Internet surfers everywhere, at one point or another, have noticed that not all social media brand logos, badges and icons are uniform. It’s pretty hard to overlook the thousands of instances across the web in which social media brand identifiers have literally been modified beyond all recognition (MBARed).
Everyone wants to stand out and be unique, because it’s boring to look like everyone else, right?
Have you ever wondered though, whether any of those different brand representations are acceptable or technically legal? Unless you’re a brand manager, designer, or marketer, you probably don’t even give it a second thought, or maybe you do, but ultimately chalk it up to creative license and move on with your day.
Brand management in the digital age – to me – sometimes seems like a losing battle. I mean, how do you police hundreds of thousands of these posted all over the internet? Not saying they aren’t creative, but more than a few of these icons have been modified well beyond brand guide parameters. Even this hand-drawn set of SM icons appears to take brand standards a little seriously. Losing battle or not, brand assets are not public domain and are protected by intellectual property laws.
Most brands have an official logo, trademark, service mark, icon and/or badge set, as well as specific guidelines for the use of their brand assets. Designers have an obligation and responsibility to adhere to a brand’s standards and guidelines, but not every designer does, and while a significant number of ‘dabblers’ have access to imaging software like Photoshop, I’m guessing the general populace has no earthly idea what a Brand Standards Guide is, let alone what it might be useful for.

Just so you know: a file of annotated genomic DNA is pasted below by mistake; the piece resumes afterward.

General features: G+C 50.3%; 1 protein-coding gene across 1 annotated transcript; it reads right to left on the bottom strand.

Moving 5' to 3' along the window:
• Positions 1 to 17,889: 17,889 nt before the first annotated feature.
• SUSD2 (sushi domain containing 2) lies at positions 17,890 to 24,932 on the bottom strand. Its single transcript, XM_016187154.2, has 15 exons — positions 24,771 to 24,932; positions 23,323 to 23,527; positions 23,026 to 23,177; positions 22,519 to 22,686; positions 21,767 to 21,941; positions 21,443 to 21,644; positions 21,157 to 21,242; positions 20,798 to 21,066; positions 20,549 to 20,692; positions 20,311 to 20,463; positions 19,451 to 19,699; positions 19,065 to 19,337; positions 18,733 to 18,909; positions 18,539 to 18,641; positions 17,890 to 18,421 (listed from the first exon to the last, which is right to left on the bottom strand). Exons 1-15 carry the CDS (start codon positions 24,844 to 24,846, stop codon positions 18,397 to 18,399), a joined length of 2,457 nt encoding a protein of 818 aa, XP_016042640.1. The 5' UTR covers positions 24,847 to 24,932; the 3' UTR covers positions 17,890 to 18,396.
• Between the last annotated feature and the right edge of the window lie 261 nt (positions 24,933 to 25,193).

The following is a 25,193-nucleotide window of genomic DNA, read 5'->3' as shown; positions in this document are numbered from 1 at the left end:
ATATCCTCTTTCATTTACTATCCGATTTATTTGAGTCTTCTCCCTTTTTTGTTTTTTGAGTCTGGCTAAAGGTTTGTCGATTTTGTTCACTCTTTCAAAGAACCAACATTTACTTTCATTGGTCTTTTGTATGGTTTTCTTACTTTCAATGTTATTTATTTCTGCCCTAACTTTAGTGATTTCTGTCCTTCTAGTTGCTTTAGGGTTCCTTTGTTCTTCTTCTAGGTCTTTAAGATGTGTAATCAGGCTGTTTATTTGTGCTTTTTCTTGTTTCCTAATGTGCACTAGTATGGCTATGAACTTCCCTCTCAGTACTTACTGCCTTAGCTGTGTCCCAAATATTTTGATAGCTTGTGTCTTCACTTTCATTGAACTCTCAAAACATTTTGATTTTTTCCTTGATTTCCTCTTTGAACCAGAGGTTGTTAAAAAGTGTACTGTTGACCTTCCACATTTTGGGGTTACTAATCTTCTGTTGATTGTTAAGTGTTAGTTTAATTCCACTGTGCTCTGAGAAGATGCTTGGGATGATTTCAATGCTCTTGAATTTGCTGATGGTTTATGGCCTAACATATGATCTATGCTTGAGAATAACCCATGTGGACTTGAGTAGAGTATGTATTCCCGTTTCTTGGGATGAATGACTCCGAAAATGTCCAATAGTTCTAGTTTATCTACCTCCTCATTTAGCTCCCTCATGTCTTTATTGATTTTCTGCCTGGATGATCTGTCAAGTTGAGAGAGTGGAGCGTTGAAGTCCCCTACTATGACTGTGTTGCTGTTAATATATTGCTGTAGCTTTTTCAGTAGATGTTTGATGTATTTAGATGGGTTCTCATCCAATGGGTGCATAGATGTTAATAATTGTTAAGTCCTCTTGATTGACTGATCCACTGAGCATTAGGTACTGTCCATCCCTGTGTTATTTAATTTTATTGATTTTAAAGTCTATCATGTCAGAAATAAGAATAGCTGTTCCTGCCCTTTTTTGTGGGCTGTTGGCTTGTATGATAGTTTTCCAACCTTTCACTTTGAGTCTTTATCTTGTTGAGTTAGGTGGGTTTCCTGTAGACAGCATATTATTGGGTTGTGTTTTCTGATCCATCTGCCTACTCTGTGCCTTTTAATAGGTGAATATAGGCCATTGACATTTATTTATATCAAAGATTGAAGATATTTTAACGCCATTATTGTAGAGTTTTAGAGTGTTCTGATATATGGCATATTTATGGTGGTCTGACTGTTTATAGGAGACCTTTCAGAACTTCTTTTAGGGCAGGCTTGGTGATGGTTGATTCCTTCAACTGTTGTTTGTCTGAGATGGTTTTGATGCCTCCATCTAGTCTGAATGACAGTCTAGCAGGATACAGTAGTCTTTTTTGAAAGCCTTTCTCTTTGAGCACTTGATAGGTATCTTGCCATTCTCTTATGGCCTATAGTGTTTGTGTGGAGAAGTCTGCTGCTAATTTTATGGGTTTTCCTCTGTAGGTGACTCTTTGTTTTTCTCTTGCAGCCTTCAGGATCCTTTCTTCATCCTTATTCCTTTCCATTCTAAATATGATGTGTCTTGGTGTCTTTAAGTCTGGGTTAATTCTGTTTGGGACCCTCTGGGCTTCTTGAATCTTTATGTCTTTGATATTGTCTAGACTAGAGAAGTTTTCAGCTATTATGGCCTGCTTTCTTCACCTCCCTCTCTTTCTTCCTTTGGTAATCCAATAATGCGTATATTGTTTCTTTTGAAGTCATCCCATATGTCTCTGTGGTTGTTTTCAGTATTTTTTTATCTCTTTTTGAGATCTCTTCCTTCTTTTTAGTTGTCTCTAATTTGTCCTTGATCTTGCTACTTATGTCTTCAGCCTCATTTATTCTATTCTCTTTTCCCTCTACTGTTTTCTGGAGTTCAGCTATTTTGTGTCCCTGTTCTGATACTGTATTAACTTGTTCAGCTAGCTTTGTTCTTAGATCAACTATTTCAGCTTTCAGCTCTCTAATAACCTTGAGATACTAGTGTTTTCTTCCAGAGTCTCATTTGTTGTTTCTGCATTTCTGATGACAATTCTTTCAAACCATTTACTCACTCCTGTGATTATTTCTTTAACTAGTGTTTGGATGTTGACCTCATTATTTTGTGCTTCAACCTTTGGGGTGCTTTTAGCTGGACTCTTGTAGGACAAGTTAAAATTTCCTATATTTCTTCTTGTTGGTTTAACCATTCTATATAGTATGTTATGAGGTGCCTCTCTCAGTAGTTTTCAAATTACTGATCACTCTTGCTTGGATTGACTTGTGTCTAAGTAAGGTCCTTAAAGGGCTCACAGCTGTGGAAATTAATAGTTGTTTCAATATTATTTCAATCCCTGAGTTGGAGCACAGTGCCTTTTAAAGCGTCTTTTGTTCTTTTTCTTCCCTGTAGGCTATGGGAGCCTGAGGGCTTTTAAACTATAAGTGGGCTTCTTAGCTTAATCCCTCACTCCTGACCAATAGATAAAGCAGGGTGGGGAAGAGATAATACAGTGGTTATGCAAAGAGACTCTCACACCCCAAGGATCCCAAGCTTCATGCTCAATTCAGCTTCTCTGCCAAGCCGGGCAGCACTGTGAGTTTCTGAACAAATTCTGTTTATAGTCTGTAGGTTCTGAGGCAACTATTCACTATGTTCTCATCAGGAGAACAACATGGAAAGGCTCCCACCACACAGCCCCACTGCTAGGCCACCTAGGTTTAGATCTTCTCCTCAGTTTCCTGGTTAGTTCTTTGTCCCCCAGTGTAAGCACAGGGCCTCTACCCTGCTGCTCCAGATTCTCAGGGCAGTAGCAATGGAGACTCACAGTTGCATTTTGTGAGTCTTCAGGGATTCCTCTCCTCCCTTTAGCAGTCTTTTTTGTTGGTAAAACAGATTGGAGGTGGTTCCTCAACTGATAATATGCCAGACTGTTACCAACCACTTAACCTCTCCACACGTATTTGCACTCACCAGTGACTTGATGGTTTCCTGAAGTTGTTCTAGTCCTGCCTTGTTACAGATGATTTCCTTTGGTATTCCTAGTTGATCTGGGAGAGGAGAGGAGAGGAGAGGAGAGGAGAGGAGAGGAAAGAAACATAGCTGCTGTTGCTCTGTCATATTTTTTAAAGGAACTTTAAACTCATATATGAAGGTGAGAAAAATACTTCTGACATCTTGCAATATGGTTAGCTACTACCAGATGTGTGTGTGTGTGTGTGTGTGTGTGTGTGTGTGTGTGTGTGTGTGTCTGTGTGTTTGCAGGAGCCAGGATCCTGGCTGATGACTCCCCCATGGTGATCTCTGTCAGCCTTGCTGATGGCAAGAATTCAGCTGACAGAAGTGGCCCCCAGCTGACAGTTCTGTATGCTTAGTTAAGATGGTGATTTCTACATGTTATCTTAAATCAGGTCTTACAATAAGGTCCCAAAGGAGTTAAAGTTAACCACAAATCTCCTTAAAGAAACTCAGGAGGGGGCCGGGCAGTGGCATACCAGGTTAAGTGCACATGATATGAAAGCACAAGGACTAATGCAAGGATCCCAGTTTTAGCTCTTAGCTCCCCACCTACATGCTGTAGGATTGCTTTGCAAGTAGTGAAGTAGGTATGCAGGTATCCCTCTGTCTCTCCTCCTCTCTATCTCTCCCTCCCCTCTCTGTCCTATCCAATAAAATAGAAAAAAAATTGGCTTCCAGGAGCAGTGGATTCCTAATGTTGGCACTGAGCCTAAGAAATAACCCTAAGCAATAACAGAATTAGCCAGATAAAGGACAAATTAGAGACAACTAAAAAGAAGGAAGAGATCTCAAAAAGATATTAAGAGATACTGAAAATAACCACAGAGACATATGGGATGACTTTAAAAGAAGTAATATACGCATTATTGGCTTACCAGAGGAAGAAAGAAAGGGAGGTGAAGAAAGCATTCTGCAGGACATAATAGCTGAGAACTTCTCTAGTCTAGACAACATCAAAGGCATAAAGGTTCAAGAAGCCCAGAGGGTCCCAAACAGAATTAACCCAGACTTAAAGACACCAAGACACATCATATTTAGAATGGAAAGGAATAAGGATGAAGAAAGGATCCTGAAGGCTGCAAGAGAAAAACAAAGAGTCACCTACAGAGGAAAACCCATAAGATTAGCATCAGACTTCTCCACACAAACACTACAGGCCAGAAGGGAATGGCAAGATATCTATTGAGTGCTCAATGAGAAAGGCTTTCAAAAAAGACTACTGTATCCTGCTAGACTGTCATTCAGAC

So where do we draw the line at what is acceptable creative adaptation, and what is copyright infringement (stealing intellectual property) in the digital age? There are differing opinions on the matter, of course.
In a recent post on FastCo Design, When Your Fans Hack Your Brand, Praise Them, William Allen of Behance makes the argument that “remixing a brand’s intellectual property for noncommercial use” should not be considered stealing or copyright infringement, but rather an homage and a compliment of the highest order – oh, and free advertising for the brand of course.
Brand owners see things differently. Reddit, for instance, takes the direct approach on their brand standards page, “We require a license to use these logos in anything outside reddit, both for free and for profit.”
Skype takes a more humorous approach in their request that you please not appropriate or modify their brand assets on page 29 of their Brandbook: “Our logo is our most valuable asset. We must treat it nicely. Never abuse our logo, it doesn’t have arms so it can’t fight back.”
The simple truth, whether we like it or not, is that brands spend a lot of time and money developing the products and brand image they want, and no one but them has the right to modify it or profit from it without their blessing, their permission and/or a licensing fee.
In tracking down links for this post, I (expectedly) read the brand standards and guidelines for many of these brands and interestingly it seems like most of them take the “soft-approach” where the internet is concerned, but media, merchandising, and promotional use off the interwebs are subject to more scrutiny up to and including a cease and desist (take-down) letter, or a knock at the door from the offended entity’s legal department; most require permission for use agreements and some require licensing agreements with a licensing fee in addition to full compliance of all brand guidelines. No two brands have the same standards or legal requirements and making assumptions to that effect might not be in your best interest.